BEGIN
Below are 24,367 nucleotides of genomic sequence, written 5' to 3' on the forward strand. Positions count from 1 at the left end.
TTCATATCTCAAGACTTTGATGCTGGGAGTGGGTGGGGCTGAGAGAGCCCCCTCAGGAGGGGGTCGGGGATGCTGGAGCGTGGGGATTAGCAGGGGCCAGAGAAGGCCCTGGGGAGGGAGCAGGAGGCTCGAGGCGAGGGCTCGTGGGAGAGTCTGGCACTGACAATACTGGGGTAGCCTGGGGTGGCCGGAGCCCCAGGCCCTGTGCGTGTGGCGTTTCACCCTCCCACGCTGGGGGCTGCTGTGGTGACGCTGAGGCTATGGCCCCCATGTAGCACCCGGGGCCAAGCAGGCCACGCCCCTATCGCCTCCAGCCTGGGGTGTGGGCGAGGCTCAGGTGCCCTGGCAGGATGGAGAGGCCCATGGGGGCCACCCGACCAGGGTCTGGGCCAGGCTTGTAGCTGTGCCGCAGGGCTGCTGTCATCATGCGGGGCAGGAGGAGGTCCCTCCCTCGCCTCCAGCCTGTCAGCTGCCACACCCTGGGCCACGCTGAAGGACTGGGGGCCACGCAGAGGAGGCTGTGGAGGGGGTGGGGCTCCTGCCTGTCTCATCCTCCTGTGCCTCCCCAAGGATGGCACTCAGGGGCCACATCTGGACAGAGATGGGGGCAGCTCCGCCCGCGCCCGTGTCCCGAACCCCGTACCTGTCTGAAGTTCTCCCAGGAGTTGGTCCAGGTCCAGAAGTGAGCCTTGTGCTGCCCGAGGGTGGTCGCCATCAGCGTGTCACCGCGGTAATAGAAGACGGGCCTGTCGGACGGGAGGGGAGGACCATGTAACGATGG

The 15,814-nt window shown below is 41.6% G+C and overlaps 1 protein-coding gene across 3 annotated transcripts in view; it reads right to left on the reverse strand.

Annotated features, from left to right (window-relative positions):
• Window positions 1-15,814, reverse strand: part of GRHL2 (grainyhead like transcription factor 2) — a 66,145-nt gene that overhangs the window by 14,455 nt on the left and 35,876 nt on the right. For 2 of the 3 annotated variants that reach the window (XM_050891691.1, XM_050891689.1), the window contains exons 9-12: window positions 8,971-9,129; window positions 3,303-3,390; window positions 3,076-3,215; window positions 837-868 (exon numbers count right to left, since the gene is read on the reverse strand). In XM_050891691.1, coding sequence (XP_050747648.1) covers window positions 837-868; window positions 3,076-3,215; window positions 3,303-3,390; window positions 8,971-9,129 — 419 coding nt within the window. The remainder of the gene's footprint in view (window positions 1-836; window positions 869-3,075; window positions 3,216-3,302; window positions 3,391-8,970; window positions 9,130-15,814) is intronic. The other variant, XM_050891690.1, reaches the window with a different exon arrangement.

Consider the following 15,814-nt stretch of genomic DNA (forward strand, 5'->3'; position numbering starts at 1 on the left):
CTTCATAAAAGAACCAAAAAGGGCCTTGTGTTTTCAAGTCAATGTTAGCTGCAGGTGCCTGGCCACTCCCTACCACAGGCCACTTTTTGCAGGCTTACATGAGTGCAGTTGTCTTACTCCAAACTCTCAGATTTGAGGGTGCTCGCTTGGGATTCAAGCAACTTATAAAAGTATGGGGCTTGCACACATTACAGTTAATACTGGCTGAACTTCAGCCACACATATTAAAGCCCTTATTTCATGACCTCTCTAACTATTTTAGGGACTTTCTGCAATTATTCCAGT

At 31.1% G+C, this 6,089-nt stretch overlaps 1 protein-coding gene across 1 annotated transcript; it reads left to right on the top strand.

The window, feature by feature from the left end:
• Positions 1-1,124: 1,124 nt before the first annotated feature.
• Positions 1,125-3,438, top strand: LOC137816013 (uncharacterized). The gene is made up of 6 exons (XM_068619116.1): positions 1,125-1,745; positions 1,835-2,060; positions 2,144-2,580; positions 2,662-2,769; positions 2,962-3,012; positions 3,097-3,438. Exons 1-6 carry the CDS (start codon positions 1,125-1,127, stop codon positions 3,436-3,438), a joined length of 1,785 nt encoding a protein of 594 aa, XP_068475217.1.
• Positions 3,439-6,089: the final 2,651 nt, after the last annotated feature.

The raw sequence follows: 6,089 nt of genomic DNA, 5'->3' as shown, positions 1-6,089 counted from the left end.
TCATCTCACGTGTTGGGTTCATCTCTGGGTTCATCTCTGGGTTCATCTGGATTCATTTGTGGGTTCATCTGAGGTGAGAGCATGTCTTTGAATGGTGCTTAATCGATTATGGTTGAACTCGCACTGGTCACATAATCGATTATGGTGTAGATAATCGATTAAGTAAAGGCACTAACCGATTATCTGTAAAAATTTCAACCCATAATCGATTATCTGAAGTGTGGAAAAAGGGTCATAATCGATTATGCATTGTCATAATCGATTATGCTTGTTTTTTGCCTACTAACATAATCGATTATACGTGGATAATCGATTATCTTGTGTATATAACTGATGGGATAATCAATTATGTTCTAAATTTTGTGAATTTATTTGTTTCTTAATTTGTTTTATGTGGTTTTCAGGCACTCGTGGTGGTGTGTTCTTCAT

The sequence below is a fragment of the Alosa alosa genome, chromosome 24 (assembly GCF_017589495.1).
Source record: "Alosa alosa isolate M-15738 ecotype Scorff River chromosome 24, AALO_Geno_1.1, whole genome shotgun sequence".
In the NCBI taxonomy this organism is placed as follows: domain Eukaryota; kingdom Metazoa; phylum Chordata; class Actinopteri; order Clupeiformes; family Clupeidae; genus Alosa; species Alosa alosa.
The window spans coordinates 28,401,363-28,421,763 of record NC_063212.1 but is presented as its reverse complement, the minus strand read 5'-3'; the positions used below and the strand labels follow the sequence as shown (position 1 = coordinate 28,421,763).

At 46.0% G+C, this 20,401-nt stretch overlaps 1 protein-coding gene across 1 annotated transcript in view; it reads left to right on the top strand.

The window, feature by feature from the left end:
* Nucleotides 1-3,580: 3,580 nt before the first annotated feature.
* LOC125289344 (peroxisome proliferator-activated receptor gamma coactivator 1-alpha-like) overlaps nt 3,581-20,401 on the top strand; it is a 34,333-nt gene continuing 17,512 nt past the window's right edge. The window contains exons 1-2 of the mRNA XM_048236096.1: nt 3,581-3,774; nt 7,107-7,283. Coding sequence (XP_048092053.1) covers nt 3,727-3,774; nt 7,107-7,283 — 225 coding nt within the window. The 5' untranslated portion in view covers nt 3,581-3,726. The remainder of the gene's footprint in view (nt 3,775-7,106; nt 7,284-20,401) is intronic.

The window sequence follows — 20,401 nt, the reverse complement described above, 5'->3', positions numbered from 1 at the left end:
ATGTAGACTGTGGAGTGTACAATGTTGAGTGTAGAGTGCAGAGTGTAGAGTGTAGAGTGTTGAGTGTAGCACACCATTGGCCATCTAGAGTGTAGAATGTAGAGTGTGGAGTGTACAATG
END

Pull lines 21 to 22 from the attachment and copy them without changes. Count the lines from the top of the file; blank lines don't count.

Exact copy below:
* Nucleotides 1-3,580: 3,580 nt before the first annotated feature.
* LOC125289344 (peroxisome proliferator-activated receptor gamma coactivator 1-alpha-like) overlaps nt 3,581-20,401 on the top strand; it is a 34,333-nt gene continuing 17,512 nt past the window's right edge. The window contains exons 1-2 of the mRNA XM_048236096.1: nt 3,581-3,774; nt 7,107-7,283. Coding sequence (XP_048092053.1) covers nt 3,727-3,774; nt 7,107-7,283 — 225 coding nt within the window. The 5' untranslated portion in view covers nt 3,581-3,726. The remainder of the gene's footprint in view (nt 3,775-7,106; nt 7,284-20,401) is intronic.